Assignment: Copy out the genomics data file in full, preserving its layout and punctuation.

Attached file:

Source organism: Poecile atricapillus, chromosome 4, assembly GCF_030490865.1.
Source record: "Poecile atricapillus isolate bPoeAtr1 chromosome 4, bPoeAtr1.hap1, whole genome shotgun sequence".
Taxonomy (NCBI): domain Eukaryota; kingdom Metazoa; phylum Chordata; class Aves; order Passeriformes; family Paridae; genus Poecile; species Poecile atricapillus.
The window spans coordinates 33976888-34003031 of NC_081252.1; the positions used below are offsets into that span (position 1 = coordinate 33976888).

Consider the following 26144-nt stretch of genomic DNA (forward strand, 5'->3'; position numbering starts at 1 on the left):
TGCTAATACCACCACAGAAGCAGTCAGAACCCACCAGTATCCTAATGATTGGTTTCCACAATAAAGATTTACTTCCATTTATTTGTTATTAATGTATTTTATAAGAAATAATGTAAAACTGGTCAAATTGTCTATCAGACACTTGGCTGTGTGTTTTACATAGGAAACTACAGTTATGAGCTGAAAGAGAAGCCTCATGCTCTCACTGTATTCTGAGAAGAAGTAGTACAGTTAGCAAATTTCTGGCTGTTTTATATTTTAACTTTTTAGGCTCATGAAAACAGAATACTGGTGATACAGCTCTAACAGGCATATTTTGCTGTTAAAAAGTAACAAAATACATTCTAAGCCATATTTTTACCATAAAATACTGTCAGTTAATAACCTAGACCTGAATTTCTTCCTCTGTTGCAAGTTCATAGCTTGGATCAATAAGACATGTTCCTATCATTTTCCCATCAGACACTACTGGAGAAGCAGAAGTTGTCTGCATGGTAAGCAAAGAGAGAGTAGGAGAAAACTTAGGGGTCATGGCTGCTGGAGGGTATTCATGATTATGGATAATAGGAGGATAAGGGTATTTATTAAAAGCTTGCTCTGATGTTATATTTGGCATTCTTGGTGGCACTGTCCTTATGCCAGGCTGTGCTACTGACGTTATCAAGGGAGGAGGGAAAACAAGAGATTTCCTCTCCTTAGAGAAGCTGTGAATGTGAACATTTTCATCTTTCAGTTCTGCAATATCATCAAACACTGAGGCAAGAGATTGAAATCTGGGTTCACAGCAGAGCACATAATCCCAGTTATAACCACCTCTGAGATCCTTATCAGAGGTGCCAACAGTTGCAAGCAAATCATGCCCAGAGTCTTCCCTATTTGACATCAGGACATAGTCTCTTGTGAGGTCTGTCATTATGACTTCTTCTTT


Source organism: Poecile atricapillus, chromosome 4, assembly GCF_030490865.1.
Source record: "Poecile atricapillus isolate bPoeAtr1 chromosome 4, bPoeAtr1.hap1, whole genome shotgun sequence".
Taxonomy (NCBI): domain Eukaryota; kingdom Metazoa; phylum Chordata; class Aves; order Passeriformes; family Paridae; genus Poecile; species Poecile atricapillus.
The window spans coordinates 33976888-34003031 of NC_081252.1; the positions used below are offsets into that span (position 1 = coordinate 33976888).

Consider the following 26144-nt stretch of genomic DNA (forward strand, 5'->3'; position numbering starts at 1 on the left):
TGCTAATACCACCACAGAAGCAGTCAGAACCCACCAGTATCCTAATGATTGGTTTCCACAATAAAGATTTACTTCCATTTATTTGTTATTAATGTATTTTATAAGAAATAATGTAAAACTGGTCAAATTGTCTATCAGACACTTGGCTGTGTGTTTTACATAGGAAACTACAGTTATGAGCTGAAAGAGAAGCCTCATGCTCTCACTGTATTCTGAGAAGAAGTAGTACAGTTAGCAAATTTCTGGCTGTTTTATATTTTAACTTTTTAGGCTCATGAAAACAGAATACTGGTGATACAGCTCTAACAGGCATATTTTGCTGTTAAAAAGTAACAAAATACATTCTAAGCCATATTTTTACCATAAAATACTGTCAGTTAATAACCTAGACCTGAATTTCTTCCTCTGTTGCAAGTTCATAGCTTGGATCAATAAGACATGTTCCTATCATTTTCCCATCAGACACTACTGGAGAAGCAGAAGTTGTCTGCATGGTAAGCAAAGAGAGAGTAGGAGAAAACTTAGGGGTCATGGCTGCTGGAGGGTATTCATGATTATGGATAATAGGAGGATAAGGGTATTTATTAAAAGCTTGCTCTGATGTTATATTTGGCATTCTTGGTGGCACTGTCCTTATGCCAGGCTGTGCTACTGACGTTATCAAGGGAGGAGGGAAAACAAGAGATTTCCTCTCCTTAGAGAAGCTGTGAATGTGAACATTTTCATCTTTCAGTTCTGCAATATCATCAAACACTGAGGCAAGAGATTGAAATCTGGGTTCACAGCAGAGCACATAATCCCAGTTATAACCACCTCTGAGATCCTTATCAGAGGTGCCAACAGTTGCAAGCAAATCATGCCCAGAGTCTTCCCTATTTGACATCAGGACATAGTCTCTTGTGAGGTCTGTCATTATGACTTCTTCTTT